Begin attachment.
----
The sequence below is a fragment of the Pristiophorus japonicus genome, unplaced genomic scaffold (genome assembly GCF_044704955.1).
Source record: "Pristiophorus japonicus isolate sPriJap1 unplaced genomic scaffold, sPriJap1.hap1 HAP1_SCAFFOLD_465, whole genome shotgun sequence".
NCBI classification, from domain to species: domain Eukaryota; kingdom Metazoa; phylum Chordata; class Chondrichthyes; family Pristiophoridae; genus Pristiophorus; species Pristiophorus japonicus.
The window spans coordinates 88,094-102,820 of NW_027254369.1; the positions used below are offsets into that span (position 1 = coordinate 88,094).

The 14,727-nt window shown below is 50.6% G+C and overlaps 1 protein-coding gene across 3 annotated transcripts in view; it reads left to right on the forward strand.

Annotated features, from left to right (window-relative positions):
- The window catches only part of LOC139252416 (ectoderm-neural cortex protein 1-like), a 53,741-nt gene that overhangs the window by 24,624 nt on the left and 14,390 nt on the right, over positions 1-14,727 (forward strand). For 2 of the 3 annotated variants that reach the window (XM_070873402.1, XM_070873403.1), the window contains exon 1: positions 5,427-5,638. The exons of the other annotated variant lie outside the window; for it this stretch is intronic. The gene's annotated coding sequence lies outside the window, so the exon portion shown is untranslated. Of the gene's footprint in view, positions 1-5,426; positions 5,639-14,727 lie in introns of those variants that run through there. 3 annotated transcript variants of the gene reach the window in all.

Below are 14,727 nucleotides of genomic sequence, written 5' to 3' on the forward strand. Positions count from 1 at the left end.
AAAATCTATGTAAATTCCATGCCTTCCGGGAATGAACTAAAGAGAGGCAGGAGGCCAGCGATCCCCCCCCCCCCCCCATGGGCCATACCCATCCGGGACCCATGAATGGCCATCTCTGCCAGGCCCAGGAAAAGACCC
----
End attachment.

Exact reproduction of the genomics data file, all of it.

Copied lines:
The sequence below is a fragment of the Pristiophorus japonicus genome, unplaced genomic scaffold (genome assembly GCF_044704955.1).
Source record: "Pristiophorus japonicus isolate sPriJap1 unplaced genomic scaffold, sPriJap1.hap1 HAP1_SCAFFOLD_465, whole genome shotgun sequence".
NCBI classification, from domain to species: domain Eukaryota; kingdom Metazoa; phylum Chordata; class Chondrichthyes; family Pristiophoridae; genus Pristiophorus; species Pristiophorus japonicus.
The window spans coordinates 88,094-102,820 of NW_027254369.1; the positions used below are offsets into that span (position 1 = coordinate 88,094).

The 14,727-nt window shown below is 50.6% G+C and overlaps 1 protein-coding gene across 3 annotated transcripts in view; it reads left to right on the forward strand.

Annotated features, from left to right (window-relative positions):
- The window catches only part of LOC139252416 (ectoderm-neural cortex protein 1-like), a 53,741-nt gene that overhangs the window by 24,624 nt on the left and 14,390 nt on the right, over positions 1-14,727 (forward strand). For 2 of the 3 annotated variants that reach the window (XM_070873402.1, XM_070873403.1), the window contains exon 1: positions 5,427-5,638. The exons of the other annotated variant lie outside the window; for it this stretch is intronic. The gene's annotated coding sequence lies outside the window, so the exon portion shown is untranslated. Of the gene's footprint in view, positions 1-5,426; positions 5,639-14,727 lie in introns of those variants that run through there. 3 annotated transcript variants of the gene reach the window in all.

Below are 14,727 nucleotides of genomic sequence, written 5' to 3' on the forward strand. Positions count from 1 at the left end.
AAAATCTATGTAAATTCCATGCCTTCCGGGAATGAACTAAAGAGAGGCAGGAGGCCAGCGATCCCCCCCCCCCCCCCATGGGCCATACCCATCCGGGACCCATGAATGGCCATCTCTGCCAGGCCCAGGAAAAGACCC